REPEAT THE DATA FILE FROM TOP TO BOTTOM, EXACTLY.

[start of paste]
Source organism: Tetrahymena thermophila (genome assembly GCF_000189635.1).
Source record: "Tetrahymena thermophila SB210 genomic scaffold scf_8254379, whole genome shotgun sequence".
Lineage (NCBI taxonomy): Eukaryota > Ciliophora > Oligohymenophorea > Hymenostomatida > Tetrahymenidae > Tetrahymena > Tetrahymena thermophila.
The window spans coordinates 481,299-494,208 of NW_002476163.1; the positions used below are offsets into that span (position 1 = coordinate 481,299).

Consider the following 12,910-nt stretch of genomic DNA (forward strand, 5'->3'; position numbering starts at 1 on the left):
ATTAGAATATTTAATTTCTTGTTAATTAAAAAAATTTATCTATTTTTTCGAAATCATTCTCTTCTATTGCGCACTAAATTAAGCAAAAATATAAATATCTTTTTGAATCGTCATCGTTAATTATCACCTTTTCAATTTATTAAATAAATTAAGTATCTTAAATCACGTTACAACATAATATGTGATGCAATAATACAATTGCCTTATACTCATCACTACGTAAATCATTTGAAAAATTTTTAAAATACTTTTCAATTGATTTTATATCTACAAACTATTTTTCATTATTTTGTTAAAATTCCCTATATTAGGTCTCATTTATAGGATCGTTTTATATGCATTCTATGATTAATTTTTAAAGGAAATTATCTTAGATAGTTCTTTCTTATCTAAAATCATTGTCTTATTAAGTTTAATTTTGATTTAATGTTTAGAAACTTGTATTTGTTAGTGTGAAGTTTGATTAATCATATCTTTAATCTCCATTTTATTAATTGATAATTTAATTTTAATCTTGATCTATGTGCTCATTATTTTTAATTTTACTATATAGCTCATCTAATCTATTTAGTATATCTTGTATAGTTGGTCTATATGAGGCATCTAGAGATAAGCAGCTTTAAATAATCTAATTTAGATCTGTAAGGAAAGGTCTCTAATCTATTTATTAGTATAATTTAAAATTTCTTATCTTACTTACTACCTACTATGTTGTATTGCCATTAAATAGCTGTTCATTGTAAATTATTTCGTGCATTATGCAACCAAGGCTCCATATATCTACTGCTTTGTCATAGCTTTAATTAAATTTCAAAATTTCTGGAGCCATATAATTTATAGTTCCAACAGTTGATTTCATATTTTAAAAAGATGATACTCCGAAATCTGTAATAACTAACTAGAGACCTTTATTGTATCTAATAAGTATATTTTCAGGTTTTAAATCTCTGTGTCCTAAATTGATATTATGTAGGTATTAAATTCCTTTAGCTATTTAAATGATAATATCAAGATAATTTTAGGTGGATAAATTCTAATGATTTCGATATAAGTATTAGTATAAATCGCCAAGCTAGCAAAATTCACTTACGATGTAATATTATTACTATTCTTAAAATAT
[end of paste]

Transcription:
Source organism: Tetrahymena thermophila (genome assembly GCF_000189635.1).
Source record: "Tetrahymena thermophila SB210 genomic scaffold scf_8254379, whole genome shotgun sequence".
Lineage (NCBI taxonomy): Eukaryota > Ciliophora > Oligohymenophorea > Hymenostomatida > Tetrahymenidae > Tetrahymena > Tetrahymena thermophila.
The window spans coordinates 481,299-494,208 of NW_002476163.1; the positions used below are offsets into that span (position 1 = coordinate 481,299).

Consider the following 12,910-nt stretch of genomic DNA (forward strand, 5'->3'; position numbering starts at 1 on the left):
ATTAGAATATTTAATTTCTTGTTAATTAAAAAAATTTATCTATTTTTTCGAAATCATTCTCTTCTATTGCGCACTAAATTAAGCAAAAATATAAATATCTTTTTGAATCGTCATCGTTAATTATCACCTTTTCAATTTATTAAATAAATTAAGTATCTTAAATCACGTTACAACATAATATGTGATGCAATAATACAATTGCCTTATACTCATCACTACGTAAATCATTTGAAAAATTTTTAAAATACTTTTCAATTGATTTTATATCTACAAACTATTTTTCATTATTTTGTTAAAATTCCCTATATTAGGTCTCATTTATAGGATCGTTTTATATGCATTCTATGATTAATTTTTAAAGGAAATTATCTTAGATAGTTCTTTCTTATCTAAAATCATTGTCTTATTAAGTTTAATTTTGATTTAATGTTTAGAAACTTGTATTTGTTAGTGTGAAGTTTGATTAATCATATCTTTAATCTCCATTTTATTAATTGATAATTTAATTTTAATCTTGATCTATGTGCTCATTATTTTTAATTTTACTATATAGCTCATCTAATCTATTTAGTATATCTTGTATAGTTGGTCTATATGAGGCATCTAGAGATAAGCAGCTTTAAATAATCTAATTTAGATCTGTAAGGAAAGGTCTCTAATCTATTTATTAGTATAATTTAAAATTTCTTATCTTACTTACTACCTACTATGTTGTATTGCCATTAAATAGCTGTTCATTGTAAATTATTTCGTGCATTATGCAACCAAGGCTCCATATATCTACTGCTTTGTCATAGCTTTAATTAAATTTCAAAATTTCTGGAGCCATATAATTTATAGTTCCAACAGTTGATTTCATATTTTAAAAAGATGATACTCCGAAATCTGTAATAACTAACTAGAGACCTTTATTGTATCTAATAAGTATATTTTCAGGTTTTAAATCTCTGTGTCCTAAATTGATATTATGTAGGTATTAAATTCCTTTAGCTATTTAAATGATAATATCAAGATAATTTTAGGTGGATAAATTCTAATGATTTCGATATAAGTATTAGTATAAATCGCCAAGCTAGCAAAATTCACTTACGATGTAATATTATTACTATTCTTAAAATAT